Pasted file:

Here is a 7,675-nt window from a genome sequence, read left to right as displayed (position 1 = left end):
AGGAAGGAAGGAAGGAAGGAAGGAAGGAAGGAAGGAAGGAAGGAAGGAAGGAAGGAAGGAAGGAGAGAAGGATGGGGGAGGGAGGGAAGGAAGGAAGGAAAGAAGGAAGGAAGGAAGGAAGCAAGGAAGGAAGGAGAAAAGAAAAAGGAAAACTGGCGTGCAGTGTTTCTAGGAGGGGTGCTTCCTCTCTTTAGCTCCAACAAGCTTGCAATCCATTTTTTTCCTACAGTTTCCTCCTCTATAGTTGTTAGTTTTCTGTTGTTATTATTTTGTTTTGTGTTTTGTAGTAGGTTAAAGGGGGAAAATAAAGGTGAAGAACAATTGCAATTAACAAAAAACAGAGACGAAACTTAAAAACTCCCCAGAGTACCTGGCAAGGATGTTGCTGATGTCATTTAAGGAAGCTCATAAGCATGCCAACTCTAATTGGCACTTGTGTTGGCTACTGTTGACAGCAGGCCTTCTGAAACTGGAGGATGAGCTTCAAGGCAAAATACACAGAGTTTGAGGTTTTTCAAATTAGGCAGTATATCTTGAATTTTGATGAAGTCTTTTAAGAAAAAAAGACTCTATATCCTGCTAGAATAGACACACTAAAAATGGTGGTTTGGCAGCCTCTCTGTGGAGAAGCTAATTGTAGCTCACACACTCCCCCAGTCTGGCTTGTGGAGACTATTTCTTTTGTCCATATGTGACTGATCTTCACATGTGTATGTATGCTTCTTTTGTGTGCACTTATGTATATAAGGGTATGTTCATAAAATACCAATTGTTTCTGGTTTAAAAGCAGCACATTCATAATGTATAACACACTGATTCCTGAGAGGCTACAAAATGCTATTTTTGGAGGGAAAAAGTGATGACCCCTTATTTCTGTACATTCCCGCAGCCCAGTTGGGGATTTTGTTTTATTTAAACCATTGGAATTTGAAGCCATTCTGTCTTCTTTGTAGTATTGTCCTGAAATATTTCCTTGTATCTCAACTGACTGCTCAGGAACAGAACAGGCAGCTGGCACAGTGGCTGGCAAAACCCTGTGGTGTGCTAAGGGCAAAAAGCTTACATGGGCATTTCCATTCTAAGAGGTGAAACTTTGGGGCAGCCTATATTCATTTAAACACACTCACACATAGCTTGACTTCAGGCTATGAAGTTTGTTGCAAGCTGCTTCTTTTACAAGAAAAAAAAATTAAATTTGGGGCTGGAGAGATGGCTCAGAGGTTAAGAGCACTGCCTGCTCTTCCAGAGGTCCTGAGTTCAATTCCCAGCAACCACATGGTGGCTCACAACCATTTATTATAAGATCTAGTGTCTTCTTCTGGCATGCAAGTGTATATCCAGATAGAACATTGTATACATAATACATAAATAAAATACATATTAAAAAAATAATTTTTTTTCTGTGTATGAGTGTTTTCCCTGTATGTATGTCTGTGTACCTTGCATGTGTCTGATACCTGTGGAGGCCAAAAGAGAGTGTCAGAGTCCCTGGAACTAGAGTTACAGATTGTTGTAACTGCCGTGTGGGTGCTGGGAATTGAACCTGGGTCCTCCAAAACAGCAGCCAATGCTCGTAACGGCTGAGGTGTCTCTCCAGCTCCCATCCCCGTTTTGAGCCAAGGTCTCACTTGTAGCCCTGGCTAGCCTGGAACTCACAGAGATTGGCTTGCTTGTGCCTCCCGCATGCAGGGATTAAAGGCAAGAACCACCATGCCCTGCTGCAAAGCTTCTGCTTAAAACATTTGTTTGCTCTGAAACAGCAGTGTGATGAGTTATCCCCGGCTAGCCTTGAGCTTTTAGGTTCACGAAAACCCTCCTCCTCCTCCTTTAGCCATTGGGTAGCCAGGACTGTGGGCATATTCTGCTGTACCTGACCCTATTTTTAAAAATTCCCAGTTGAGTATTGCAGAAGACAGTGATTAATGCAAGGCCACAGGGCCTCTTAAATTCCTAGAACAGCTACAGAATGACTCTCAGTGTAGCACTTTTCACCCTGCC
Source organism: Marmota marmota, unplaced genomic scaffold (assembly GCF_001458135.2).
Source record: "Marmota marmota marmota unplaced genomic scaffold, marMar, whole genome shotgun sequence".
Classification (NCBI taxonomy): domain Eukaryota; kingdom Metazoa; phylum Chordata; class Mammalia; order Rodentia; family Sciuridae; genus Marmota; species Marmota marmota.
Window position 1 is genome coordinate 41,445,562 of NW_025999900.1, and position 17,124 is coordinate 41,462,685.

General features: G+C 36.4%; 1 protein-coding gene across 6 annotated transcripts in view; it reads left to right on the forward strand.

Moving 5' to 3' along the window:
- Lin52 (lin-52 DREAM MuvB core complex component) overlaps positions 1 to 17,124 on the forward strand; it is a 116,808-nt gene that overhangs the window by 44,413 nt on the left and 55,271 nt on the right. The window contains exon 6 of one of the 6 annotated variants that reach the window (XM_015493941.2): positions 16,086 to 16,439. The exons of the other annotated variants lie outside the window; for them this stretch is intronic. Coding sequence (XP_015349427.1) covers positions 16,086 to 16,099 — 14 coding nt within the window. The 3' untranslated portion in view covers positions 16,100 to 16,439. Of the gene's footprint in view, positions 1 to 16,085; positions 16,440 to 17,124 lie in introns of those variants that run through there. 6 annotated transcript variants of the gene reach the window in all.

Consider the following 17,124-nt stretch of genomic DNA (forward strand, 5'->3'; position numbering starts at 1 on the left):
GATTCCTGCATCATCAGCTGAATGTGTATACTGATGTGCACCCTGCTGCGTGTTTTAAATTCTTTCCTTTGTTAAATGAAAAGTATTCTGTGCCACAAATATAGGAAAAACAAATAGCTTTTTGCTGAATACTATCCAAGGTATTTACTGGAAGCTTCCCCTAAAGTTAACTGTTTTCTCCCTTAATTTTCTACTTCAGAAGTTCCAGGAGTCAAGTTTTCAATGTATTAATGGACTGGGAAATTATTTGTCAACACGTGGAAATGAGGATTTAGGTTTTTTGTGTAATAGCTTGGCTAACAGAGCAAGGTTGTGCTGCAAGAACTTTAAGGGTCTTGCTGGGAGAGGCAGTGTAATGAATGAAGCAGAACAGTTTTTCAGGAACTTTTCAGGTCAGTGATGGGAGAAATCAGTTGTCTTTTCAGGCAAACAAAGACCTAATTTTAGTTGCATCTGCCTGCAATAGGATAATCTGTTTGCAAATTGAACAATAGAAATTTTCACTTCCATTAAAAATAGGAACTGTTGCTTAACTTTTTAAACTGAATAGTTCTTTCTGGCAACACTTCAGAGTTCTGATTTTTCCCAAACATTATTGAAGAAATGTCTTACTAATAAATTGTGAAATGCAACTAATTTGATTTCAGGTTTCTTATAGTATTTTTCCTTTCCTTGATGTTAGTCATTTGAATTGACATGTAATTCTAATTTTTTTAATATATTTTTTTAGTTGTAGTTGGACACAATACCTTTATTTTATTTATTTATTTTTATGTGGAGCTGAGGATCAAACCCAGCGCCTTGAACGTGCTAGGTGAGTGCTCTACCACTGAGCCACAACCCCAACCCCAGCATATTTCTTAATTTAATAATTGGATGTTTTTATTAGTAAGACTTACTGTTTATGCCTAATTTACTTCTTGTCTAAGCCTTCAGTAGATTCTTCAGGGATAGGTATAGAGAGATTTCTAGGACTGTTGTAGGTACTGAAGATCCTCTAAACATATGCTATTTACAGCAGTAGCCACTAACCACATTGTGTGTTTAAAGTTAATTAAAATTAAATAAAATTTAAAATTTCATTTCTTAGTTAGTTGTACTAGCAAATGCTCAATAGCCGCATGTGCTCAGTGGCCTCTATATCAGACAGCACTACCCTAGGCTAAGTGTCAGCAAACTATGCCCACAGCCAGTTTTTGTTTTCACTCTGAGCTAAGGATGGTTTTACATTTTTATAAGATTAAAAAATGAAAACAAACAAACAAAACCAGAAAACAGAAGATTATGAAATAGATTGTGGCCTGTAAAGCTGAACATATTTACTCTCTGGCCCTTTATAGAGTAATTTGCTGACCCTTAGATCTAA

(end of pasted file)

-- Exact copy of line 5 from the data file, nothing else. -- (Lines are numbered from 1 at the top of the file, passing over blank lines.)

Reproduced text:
Classification (NCBI taxonomy): domain Eukaryota; kingdom Metazoa; phylum Chordata; class Mammalia; order Rodentia; family Sciuridae; genus Marmota; species Marmota marmota.